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(Publisher's Note: A research project reviewed by HealthMall.com deals with a review of RCTs on manual therapy for asthma. The article may be seen at http://www.healthmall.com/mailarticle.cfm?type=article&id=409. The following is a response from  Dr. Anthony L. Rosner, FCER Director of Research and Education.)

Update: The above-referenced article is no longer available from the publisher.

Response to Manual Therapy for Asthma Review1

Hondras' recently published systematic review of randomized clinical trials [1] addressed to manual therapy represents a sincere effort to summarize those investigations in what is commonly regarded as the gold standard of clinical research. That said, however, one has to remain particularly vigilant against accepting randomized clinical trials at face value, particularly in those instances involving physical interventions, in which the complete blinding of practitioners [and most likely patients as well] in the traditional RCT design is all but impossible.

Consider the following pieces of evidence which suggest that randomized clinical trials can be misinterpreted or even corrupted:

  1. One of the randomized clinical trials regarding the use of chiropractic in managing asthma which was published in The New England Journal of Medicine [2] and most likely accepted as one of two trials examining chiropractic in Hondra's study is fatally flawed by the following considerations, presented in detail as an object lesson so as to more fully acquaint the reader with the problems of properly designing and interpreting a randomized clinical trial:

    1. Lack of validity of the sham procedure:

      With over 20 commonly used techniques and 100 procedures overall described for chiropractic, there is understandably a great deal of controversy as to what constitutes a proper sham or mimic treatment. Furthermore, with applications to no less than three regions of the patient having been described in the Balon study [gluteal, scapular, and cranial], there is a high probability that the sham procedure is invasive and overlaps to a large extent with the maneuvers chosen with the actual manipulation. This suspicion is strongly supported by a recently published clinical trial in a leading pediatrics journal to the effect that massage compared to a noncontact placebo produces significant improvements in lung functional tests, asthma symptoms, and stress indicators in two separate cohorts of children. [3]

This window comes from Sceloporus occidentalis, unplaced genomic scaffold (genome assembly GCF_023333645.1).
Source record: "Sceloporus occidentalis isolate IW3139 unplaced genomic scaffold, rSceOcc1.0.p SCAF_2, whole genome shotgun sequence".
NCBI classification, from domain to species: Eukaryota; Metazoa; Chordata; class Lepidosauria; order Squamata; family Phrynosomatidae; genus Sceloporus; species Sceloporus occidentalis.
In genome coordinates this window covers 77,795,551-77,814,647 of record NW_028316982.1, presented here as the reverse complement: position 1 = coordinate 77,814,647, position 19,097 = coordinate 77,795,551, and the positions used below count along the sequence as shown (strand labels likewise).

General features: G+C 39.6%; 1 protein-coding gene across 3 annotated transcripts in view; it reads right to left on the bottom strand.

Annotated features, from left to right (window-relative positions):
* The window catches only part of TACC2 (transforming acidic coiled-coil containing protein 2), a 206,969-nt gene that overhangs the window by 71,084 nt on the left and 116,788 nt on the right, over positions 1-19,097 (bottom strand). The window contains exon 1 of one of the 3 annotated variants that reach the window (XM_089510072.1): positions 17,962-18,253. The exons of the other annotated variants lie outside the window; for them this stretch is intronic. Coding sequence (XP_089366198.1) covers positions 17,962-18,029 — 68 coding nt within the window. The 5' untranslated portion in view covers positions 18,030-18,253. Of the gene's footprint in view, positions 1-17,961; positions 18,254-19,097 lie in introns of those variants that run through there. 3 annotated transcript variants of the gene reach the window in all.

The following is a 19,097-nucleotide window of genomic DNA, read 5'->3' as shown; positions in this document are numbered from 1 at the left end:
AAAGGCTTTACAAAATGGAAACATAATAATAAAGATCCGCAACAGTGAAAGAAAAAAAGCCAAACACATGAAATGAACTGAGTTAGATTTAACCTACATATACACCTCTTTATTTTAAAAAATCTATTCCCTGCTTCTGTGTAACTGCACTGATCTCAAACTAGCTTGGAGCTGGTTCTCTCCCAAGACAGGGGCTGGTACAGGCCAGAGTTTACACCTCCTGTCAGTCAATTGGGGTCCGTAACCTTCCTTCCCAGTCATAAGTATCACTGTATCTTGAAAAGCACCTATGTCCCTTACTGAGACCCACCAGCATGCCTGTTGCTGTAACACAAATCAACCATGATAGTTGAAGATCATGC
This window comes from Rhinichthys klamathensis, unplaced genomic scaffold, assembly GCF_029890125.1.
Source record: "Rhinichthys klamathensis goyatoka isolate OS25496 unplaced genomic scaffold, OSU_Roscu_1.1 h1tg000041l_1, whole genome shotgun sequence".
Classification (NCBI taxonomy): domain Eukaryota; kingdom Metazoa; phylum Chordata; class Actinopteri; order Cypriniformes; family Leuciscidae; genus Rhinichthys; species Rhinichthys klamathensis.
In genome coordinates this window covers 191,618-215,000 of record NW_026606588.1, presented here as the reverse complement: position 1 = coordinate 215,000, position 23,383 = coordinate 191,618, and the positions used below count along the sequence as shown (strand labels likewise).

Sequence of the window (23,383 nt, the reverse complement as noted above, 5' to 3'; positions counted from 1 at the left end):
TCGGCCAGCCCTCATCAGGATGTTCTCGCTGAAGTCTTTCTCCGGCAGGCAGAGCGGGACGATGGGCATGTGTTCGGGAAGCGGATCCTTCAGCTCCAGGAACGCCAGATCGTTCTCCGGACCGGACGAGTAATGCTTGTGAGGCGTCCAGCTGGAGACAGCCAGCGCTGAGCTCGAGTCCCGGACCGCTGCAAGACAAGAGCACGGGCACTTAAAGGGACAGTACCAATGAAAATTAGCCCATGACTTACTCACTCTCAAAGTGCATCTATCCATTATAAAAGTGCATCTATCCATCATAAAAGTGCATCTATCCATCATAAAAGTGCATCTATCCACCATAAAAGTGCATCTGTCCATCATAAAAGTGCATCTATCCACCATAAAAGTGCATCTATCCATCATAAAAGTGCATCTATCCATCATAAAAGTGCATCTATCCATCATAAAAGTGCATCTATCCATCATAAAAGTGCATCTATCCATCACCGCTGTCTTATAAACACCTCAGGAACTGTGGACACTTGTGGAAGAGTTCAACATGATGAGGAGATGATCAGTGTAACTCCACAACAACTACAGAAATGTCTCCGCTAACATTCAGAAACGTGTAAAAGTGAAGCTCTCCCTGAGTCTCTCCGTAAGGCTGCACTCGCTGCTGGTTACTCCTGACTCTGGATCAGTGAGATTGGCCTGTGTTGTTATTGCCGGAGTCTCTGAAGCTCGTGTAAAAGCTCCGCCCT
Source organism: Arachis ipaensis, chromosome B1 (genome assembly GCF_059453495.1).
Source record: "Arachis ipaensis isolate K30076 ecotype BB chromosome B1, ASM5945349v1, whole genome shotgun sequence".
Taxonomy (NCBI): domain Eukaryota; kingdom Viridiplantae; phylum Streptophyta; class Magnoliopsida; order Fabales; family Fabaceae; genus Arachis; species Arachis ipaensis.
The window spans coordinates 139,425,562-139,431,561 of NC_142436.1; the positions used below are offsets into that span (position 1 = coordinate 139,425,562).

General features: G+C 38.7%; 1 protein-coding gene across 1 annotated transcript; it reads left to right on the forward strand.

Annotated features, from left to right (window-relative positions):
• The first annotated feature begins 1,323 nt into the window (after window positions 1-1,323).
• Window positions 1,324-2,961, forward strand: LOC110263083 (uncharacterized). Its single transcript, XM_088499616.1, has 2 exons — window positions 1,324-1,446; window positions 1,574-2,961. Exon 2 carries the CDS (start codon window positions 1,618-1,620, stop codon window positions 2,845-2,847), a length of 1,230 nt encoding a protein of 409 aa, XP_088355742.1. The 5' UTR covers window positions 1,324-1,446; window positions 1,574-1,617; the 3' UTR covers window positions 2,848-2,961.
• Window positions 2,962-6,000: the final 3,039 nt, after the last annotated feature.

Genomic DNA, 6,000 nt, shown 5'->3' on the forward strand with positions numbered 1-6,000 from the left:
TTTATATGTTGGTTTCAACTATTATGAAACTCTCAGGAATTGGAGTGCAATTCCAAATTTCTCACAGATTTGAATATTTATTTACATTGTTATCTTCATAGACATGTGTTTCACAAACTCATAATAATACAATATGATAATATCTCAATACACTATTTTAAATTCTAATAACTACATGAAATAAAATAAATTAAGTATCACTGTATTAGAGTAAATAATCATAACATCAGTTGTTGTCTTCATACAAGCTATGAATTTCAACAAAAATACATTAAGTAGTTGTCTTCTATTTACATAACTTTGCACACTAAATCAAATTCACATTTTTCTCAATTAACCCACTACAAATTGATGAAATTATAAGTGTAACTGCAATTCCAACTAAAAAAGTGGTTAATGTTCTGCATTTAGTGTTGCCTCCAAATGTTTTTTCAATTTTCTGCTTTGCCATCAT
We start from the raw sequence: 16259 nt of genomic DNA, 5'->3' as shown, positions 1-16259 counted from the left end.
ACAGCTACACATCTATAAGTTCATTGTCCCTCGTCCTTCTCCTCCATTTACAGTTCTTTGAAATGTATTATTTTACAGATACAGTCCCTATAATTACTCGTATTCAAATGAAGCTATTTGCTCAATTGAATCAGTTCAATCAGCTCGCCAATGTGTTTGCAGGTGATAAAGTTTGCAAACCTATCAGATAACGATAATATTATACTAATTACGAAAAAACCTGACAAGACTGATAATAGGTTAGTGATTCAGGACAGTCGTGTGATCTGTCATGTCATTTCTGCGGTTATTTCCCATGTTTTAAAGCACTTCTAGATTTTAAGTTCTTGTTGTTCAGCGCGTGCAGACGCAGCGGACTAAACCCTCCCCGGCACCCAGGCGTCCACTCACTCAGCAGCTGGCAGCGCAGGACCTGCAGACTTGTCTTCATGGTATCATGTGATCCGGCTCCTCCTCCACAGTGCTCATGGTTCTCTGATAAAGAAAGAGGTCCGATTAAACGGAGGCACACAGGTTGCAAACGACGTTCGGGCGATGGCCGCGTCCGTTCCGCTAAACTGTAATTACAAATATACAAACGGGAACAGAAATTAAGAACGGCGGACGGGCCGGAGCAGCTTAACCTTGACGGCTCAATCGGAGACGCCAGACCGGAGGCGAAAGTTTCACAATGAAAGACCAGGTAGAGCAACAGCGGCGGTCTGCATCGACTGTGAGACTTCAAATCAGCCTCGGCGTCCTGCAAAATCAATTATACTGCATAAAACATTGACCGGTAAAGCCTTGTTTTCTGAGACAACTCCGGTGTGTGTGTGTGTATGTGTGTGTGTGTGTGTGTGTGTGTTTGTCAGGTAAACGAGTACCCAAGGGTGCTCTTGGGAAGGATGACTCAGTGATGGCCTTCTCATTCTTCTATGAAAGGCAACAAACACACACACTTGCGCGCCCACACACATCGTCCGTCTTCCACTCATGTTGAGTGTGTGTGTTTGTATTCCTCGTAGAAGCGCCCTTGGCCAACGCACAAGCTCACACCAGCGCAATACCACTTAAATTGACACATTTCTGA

The problem of sham procedures in the Balon study is compounded by the fact that nearly a dozen chiropractors had to be trained to perform such a procedure with no indication of standardization. The effect of all this is to minimize or obscure the therapeutic effect that might be observed in an actual adjustment.

    2. Masking of possible effects by medication:

      The fact that all patients have been medicated may be necessary from an ethical point of view, but it would be expected to mask the beneficial effects that might have been observed from spinal manipulation. The reader must be cognizant of the fact that this trial reports little or no benefits in addition to standard medication.

    3. Vagueness of interaction with the patient:

      The nature of personal interaction with the patient is ill-defined at best, dubious at worst No indication is given as to how the practitioner such as might be seen in the clinic interacts with the patient except to administer a satisfaction questionnaire. This leads to the additional intrigue as to how eligible patients as young as 7 years of age are to competently answer such questions as those pertaining to "feeling at ease, the skill and the ability of the chiropractor, and overall quality of care" that were administered in the trial.

    4. Improvements over baseline values in both treatments: